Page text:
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Updated: September 27, 2010, 12:53 AM ET

Wins, not dollars, all that matter this time of year

Ravech By Karl Ravech
ESPN
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One of the lines Gordon Gekko uses in the new movie "Wall Street: Money Never Sleeps" goes like this --"If there's one thing I learned in prison it's that money is not the prime commodity in our lives is, time is."

How appropriate to baseball given the approaching deadline known as the end of the regular season. It's a time in the baseball season when money doesn't matter, but time does. The Yankees hear the same ticktock as the far-less expensive Rays and Padres and Reds.

[+] EnlargeEric Young
Byron Hetzler/US PresswireThe Rockies are chasing the Giants and Padres, but it was the Diamondbacks who inflicted the most damage up Colorado's playoffs hopes this month.

There are certain "go-to" predictors for baseball fans this time of the season. One of them is your own team's starting pitching -- how healthy is it? Is my offense clicking? Which guys have track records in September and October? Another go-to phrase for baseball fans is "strength of schedule." How often do you hear that "Such-and-such team is in good shape because they have no one on their schedule that is above .500 for the season." Good thought, though it hardly guarantees success.

This season is just like any other season; teams that are out of contention are causing major league headaches for the teams that are in contention. Before this past weekend series with the Giants, the Rockies were swept by the Diamondbacks. The Rockies, the hottest team in the game, September's Santa Claus, were set to deliver another gift to Rockies fans when they ran into Arizona. Yep, the same Diamondbacks team that the Rockies just swept a week earlier scored 21 runs in three games against them and swept them right into the outbound lane of the playoffs.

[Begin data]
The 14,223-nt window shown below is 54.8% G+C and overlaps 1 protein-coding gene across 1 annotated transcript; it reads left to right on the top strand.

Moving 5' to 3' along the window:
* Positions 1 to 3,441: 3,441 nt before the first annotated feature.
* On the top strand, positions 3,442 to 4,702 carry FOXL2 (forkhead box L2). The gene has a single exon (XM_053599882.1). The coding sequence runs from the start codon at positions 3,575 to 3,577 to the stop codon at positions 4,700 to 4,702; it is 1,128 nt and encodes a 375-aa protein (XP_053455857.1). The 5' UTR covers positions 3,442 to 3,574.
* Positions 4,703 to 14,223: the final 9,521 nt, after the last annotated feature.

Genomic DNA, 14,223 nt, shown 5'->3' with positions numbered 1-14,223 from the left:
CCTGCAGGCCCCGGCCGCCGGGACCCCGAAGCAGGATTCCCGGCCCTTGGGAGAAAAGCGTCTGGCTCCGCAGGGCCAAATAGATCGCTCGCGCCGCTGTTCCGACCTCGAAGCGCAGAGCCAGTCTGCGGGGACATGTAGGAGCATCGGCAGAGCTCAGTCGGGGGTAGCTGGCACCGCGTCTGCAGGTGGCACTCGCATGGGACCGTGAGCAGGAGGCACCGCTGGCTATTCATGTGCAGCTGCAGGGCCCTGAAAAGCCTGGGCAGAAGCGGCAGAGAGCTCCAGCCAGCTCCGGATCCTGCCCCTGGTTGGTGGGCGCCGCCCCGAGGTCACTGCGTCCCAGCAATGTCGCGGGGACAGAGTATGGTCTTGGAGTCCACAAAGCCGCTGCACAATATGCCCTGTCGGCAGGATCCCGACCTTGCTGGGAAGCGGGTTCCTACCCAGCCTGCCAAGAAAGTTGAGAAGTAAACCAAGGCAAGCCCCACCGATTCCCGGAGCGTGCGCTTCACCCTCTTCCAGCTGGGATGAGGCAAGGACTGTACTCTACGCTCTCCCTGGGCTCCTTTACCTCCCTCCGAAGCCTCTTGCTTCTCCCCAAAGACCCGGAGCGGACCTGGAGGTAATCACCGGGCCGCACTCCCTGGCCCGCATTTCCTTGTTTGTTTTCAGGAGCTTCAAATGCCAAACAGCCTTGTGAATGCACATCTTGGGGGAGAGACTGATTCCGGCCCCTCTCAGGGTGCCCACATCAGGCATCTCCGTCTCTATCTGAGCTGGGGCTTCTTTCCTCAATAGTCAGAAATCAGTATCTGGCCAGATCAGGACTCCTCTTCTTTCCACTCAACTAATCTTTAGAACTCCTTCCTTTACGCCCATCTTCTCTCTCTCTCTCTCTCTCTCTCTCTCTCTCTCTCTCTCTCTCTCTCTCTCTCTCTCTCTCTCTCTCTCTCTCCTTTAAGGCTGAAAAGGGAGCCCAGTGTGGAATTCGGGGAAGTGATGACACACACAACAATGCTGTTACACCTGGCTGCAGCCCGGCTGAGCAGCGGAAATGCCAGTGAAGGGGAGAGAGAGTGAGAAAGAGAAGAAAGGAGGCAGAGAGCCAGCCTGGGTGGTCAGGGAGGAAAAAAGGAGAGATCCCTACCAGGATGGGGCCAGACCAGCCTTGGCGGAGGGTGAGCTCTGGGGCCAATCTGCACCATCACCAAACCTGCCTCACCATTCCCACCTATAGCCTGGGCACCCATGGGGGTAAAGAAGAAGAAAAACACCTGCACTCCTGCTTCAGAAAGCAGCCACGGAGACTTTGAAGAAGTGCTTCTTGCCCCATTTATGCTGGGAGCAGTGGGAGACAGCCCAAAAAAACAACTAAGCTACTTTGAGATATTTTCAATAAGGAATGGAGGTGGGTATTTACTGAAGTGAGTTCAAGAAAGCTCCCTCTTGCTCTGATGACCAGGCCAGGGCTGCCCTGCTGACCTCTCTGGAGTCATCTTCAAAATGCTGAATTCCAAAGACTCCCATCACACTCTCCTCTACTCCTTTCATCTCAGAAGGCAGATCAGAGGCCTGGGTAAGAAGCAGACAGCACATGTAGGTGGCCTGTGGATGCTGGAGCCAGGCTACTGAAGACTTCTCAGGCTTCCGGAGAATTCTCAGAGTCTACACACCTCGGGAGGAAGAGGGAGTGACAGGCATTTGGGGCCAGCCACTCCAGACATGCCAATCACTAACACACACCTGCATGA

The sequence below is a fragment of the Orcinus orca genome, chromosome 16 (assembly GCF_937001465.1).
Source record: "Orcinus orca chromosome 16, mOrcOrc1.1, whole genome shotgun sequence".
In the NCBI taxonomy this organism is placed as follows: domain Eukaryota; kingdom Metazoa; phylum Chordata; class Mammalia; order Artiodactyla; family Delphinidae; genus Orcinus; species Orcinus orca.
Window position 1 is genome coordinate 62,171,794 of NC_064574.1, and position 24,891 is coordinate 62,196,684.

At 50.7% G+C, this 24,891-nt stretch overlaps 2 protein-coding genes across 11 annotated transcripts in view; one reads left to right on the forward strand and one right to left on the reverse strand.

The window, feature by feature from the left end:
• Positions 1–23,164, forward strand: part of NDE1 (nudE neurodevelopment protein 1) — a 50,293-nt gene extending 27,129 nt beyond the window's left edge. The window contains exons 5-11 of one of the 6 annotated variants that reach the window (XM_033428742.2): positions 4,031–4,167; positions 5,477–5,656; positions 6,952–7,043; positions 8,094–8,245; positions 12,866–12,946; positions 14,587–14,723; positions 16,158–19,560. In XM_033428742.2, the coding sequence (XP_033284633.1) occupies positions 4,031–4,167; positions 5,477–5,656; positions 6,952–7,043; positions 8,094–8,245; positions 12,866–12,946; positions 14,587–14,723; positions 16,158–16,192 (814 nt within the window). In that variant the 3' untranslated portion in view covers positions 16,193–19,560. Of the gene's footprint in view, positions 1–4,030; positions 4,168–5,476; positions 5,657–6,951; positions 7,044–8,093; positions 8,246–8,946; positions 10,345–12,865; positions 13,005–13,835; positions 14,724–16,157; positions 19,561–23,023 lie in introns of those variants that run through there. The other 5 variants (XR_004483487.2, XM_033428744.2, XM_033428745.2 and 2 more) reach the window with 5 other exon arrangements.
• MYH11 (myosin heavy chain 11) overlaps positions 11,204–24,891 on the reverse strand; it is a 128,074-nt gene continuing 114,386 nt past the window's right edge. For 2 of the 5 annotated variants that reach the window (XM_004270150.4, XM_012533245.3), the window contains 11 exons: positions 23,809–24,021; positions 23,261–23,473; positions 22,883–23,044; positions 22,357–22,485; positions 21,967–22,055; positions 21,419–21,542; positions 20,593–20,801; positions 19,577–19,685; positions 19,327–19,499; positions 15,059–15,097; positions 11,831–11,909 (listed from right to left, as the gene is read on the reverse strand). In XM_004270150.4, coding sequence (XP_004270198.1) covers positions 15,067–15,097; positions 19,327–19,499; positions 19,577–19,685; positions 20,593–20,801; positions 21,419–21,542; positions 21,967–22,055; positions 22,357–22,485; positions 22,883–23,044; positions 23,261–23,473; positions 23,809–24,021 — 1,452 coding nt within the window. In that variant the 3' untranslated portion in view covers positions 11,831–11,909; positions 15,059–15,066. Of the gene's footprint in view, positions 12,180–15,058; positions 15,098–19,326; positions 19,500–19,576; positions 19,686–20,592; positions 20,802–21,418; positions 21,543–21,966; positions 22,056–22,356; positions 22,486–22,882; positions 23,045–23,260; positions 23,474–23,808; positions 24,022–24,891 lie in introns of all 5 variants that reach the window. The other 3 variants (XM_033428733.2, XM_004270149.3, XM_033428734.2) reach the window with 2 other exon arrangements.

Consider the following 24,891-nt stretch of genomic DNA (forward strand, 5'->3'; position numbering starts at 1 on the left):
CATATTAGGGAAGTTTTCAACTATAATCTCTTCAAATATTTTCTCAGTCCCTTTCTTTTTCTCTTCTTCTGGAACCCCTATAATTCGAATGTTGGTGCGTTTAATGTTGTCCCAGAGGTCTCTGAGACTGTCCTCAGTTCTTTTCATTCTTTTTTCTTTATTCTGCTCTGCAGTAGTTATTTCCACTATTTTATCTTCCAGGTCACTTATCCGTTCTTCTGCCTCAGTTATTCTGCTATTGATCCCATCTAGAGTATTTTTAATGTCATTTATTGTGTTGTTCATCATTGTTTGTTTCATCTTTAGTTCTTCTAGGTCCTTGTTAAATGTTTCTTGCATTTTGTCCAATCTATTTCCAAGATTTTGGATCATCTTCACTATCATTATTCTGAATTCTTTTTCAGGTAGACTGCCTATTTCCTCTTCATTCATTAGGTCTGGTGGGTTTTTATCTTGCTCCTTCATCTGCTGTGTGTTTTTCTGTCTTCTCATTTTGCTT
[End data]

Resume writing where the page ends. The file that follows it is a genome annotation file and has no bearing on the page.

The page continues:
Conventional wisdom suggests the Rays are in better shape than the Yankees because the schedule maker has the Rays playing at home against Baltimore for three games, then ending the regular season on the road in Kansas City. Six games against opponents that are a combined 62 games under .500. But these are not your brother's Orioles anymore. Buck Showalter and his team have a winning record in September. There is also the argument that you would actually rather play a team that is invested in the game as well, somebody that will keep the intensity up, rather than go to a place like Kansas City where there is as much baseball life as there is in Montreal right now.

The Yankees are 2-4 in Toronto this season, and they have three there before they go to Fenway to wrap up the regular season. The Red Sox could be 50 games under on their own and we all know how much that would mean, right? Absolutely nothing, because knowing they could ruin the Yankees' season, or at least mess with their chances at home-field advantage, would be enough to have Boston ready to go. So, which team would you think has a better chance of winning more of its final games, Tampa or New York?

No team illustrates the unreliability of the upcoming schedule as a true measure of likely success better than the Cardinals. St. Louis was right in the middle of a real hot race with the Reds when it did this: went 2-4 against the Pirates, lost three of four to the Nationals, suffered three more defeats at the hands of the Houston Astros, then finally dropped two of three to the Brewers. Game over, good night.

Money doesn't matter right now; neither does a team's record. Gordon Gekko appreciates riding the hot horse as much as anyone. Time is blind.

Karl Ravech is a host for "Baseball Tonight."

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